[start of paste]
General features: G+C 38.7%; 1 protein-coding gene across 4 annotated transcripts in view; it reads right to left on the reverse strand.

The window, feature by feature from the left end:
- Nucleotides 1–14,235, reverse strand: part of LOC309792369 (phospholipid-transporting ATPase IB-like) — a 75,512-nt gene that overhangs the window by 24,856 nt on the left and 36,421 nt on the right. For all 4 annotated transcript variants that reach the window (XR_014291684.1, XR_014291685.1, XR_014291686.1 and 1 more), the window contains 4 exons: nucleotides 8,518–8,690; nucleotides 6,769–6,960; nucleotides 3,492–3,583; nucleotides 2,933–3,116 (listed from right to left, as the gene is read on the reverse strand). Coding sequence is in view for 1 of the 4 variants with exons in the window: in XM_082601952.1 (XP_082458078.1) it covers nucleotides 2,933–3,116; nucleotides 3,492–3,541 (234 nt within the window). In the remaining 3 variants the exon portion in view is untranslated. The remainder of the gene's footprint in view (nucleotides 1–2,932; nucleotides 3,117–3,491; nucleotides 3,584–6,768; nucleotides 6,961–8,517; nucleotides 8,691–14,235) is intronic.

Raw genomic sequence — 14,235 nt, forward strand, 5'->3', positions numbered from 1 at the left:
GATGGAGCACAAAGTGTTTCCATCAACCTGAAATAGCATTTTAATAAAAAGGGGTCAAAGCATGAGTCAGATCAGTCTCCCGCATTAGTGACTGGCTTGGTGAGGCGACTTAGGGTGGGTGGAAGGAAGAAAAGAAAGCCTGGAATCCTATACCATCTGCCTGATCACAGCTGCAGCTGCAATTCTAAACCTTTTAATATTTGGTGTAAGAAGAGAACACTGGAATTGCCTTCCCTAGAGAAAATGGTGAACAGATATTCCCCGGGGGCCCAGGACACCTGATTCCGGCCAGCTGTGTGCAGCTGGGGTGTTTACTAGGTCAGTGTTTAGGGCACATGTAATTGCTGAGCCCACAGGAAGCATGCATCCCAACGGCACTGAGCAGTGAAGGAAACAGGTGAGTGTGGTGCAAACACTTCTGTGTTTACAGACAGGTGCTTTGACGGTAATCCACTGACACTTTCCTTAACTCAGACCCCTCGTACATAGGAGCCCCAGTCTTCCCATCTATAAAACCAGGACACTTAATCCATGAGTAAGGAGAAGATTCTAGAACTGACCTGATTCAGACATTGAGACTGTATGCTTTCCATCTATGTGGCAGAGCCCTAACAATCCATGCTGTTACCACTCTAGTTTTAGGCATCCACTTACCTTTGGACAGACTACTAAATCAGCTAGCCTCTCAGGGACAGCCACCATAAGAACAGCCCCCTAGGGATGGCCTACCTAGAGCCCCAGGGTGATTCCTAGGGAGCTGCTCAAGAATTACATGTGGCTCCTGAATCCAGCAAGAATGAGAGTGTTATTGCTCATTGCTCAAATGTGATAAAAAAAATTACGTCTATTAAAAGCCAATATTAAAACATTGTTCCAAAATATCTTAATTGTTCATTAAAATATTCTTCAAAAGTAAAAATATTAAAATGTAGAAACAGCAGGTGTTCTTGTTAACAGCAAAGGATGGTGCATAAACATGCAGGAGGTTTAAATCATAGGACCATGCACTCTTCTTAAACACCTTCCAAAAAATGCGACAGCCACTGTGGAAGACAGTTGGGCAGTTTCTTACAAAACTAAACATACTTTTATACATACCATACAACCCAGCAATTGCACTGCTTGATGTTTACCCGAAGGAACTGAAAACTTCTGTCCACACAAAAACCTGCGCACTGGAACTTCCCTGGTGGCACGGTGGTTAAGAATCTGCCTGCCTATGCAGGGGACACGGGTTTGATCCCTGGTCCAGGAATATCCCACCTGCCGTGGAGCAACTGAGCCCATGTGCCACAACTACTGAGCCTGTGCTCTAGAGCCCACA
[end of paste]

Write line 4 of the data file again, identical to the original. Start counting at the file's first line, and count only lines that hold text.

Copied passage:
Raw genomic sequence — 14,235 nt, forward strand, 5'->3', positions numbered from 1 at the left: